And Sonus Faber is made in Italy. Is French labor worth so much more than Italian labor? I love Focals and own Kantas but the price increases are insane on the Sopra line to the point that I won’t likely be moving up since it costs twice as much to do so.

Sopra 2 went from 15K to 21K or 30K if you like custom paint. Can’t really rationalize a 40% price increase simply off inflation when they are a vertically integrated company. This appears to not be a cost driven price increase but a "repositioning" to grab margin and comes off as gouging in my opinion.

Next speakers will likely be Sonus Fabers since the wife likes them more anyway.


To op, I've spent time listening to Kanta, Sopra, and Utopia. In my opinion, Kanta walks the line of detailed but smooth with Sopra moving into hyper detail that could be perceived as bright and with Utopia you are there. You might also want to check on Sonus Faber's Olympica line or if budget allows the Serafinos. They are lovely sounding speakers and never bright or harsh. Simply a joy to listen to.

I owned the B&W 803s for many yrs. I switched to Kanta 3s & couldn't be happier.

Three things can help.

First, your choice in amplification is not helping. Those Classe Class D amps were not known for their warmth. if you want to stay with Class D, move to something like AGD and it will improve the situation. I know Classe and B&W were sister companies and voiced together, etc… but I had one of those amps here and I think you might benefit from a switch. Naim is a better match for Focal than Classe ever was for B&W IMO.

Second, with Focal, over toeing the speakers can help. Instead of having the toeing right at you, have it toed so the sweet spot would be about 3’ in front of you. This will help with Sopra and Kanta and might solve your problem.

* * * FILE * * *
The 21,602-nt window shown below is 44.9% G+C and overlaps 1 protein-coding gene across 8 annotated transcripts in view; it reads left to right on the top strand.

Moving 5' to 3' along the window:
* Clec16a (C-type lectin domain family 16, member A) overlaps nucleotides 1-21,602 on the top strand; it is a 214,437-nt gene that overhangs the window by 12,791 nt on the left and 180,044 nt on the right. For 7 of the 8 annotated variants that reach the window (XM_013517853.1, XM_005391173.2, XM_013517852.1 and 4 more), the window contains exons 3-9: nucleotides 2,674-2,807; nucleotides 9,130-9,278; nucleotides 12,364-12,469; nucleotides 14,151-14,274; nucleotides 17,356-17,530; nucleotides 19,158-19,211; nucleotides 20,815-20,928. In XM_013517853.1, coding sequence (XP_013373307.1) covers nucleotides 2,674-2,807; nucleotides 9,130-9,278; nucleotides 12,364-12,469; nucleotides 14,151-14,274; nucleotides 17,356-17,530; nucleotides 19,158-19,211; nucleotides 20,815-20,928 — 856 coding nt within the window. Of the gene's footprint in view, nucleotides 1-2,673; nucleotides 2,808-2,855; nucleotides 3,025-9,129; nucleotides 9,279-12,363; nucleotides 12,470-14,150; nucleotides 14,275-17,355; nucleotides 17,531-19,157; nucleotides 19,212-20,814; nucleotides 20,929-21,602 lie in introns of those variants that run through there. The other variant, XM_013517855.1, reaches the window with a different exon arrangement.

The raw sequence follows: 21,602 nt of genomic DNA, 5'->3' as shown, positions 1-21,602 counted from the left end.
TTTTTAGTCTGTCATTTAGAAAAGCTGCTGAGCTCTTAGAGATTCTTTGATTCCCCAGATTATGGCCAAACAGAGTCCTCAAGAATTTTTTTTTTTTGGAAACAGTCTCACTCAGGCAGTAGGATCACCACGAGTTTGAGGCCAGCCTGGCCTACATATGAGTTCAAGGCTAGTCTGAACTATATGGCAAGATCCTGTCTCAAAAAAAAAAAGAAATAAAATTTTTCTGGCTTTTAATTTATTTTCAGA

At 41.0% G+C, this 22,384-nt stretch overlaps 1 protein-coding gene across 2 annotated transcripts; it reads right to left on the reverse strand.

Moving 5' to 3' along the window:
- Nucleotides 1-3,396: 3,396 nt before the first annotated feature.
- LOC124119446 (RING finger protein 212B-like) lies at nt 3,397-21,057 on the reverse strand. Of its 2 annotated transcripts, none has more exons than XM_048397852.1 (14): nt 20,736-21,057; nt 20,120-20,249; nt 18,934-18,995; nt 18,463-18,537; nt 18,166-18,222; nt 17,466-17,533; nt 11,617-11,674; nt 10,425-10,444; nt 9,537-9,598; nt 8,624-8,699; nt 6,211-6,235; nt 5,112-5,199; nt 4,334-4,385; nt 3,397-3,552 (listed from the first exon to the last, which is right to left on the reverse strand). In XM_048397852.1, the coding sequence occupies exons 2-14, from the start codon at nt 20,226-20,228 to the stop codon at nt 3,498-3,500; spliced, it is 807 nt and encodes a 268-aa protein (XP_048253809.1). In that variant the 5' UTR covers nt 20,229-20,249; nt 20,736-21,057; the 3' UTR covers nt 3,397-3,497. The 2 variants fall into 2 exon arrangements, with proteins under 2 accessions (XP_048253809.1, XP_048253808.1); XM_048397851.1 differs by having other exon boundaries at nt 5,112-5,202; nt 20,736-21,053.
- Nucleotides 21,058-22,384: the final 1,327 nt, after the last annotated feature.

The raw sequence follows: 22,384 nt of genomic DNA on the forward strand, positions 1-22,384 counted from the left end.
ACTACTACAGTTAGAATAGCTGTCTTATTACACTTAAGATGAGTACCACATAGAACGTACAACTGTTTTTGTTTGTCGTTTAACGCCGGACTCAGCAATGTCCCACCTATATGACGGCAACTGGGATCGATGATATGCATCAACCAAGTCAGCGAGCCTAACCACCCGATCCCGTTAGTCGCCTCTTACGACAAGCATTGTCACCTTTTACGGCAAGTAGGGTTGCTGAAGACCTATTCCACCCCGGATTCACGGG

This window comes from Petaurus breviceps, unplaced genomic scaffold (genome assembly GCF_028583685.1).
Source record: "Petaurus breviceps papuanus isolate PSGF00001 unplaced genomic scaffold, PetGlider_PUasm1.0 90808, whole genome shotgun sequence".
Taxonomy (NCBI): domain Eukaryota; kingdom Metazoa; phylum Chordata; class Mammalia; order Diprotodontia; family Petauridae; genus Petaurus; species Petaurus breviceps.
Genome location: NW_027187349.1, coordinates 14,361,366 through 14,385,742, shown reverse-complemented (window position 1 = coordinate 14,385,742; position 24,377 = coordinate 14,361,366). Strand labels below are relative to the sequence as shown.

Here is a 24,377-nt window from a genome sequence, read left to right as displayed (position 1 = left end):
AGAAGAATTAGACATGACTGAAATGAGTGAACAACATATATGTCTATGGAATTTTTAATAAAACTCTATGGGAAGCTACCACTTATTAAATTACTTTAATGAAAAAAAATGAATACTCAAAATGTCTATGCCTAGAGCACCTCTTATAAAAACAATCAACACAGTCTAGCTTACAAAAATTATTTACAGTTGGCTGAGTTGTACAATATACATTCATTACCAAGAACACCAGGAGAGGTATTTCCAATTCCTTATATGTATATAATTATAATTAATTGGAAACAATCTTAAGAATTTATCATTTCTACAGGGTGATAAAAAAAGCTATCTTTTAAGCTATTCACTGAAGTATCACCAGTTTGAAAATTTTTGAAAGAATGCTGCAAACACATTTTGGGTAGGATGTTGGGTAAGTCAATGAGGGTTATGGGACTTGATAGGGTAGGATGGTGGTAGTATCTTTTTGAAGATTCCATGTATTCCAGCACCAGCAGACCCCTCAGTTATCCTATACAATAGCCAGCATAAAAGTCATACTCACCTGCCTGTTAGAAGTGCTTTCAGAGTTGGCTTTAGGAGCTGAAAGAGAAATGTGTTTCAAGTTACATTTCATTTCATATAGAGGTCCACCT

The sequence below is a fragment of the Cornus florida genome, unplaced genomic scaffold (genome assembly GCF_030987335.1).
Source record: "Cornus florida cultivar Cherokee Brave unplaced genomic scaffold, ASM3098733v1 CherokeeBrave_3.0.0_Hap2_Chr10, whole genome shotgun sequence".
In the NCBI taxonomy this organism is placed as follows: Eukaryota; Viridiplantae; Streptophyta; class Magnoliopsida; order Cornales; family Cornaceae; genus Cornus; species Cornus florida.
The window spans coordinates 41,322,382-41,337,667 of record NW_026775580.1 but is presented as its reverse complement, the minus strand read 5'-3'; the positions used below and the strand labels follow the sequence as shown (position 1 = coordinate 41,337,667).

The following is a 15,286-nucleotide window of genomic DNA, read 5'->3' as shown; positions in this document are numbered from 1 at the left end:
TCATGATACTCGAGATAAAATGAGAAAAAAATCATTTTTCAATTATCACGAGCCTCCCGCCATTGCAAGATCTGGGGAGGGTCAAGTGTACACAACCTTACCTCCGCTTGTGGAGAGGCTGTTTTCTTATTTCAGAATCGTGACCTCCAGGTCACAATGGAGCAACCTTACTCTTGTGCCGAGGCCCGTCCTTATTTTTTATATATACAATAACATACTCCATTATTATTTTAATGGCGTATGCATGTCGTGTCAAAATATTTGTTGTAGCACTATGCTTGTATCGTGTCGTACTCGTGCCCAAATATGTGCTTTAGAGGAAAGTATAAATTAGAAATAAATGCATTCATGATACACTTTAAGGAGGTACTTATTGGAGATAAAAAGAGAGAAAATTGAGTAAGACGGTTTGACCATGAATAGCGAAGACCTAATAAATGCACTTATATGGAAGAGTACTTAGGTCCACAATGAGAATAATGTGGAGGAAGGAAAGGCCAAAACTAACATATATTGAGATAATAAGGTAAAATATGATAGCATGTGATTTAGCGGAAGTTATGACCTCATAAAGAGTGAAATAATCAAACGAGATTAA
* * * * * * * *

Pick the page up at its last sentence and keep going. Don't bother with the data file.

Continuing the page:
Third, dampen your room. Over damping will deaden the treble. Curtains, tapestries, etc….


The best alternatives for a more natural sound while not losing anything in terms of detail and image in this price tier, check out Perlisten. The S7t towers. Despite beryllium tweeters, they are not even a little bright. Another alternative is the Wilson Benesch Precision series. I had a customer move from Focal Electras to Wilson Benesch P3.0s and they solved his brightness issue and he said they are better in every way.


full disclosure, I am a dealer for all of these brands except B&W and Classe.


Yeah, if you are sensitive to brightness in speakers, I don't see Focal as your solution.  I've listened to Aria, Kanta, and Sopra and they are all going to be pretty detailed and hot in the treble.  As others have mentioned, I would give a listen to Sonus Faber Olympica or Olympica Nova. I think they are on to something with their DAD tweeter.

You might also check into Audio Solutions out of Lithuania. They are very neutral and the tweeters are not "bright".

Focals do not do well pointed at your head.  They need little to no toe in.

Having said that, I like Monitor Audio and speakers from Fritz better.


 what Erik said. I have very little toe-in on mine. I do not find them to be bright, but rather very revealing of every thing else in the chain. I did change my cabling after I had them for a short while, they do not need silver to shine. I love these things, they just do every thing to my liking, and if you want to rock, they go beautifully loud effortlessly.


Interestingly, we often let the visual impact the aural. Conventional wisdom emerges. 
In my experience for example, tubes look warm, are warm yet do not necessarily sound warm (or warmer).
Tweeter materials don’t necessarily sound a certain way. metal domes are shiny looking but don’t sound “bright.” A speaker’s sound is dependent on far more than tweeter or woofer cone materials. I have some experience with Revel (Voecks designs going back to Snell) and never found them “bright”…I never found my CJ preamps (with Krell SS amps) to be “warm”….

This is worth perusing

Finally, the made in China issue.

I just found out Dynaudio speakers (at least some) are “Made in China.” Some Revel’s are “assembled” in Indonesia (not sure about China). There is a difference between design, engineering, parts manufacture and assembly etc. Regardless, quality control is critical…here, there, or wherever.


What is the sonic signature of your preamp?  I'm thinking that's part of the problem 🤔.  In addition, I'm more of a Sonus Faber fan that tends to on the warmish side instead of hyper or detailed side. 

my bryston bp-26 preamp is supposed to be neutral sounding. also, I don't have class D amplifiers, I have a pair of Classe CAM-200 monoblocks

Sorry...I am a dope.  I was thinking of the Sigma amp line.  My apologies.  Based on the review of those CAM-200 amps in stereophile, amplification is not your issue.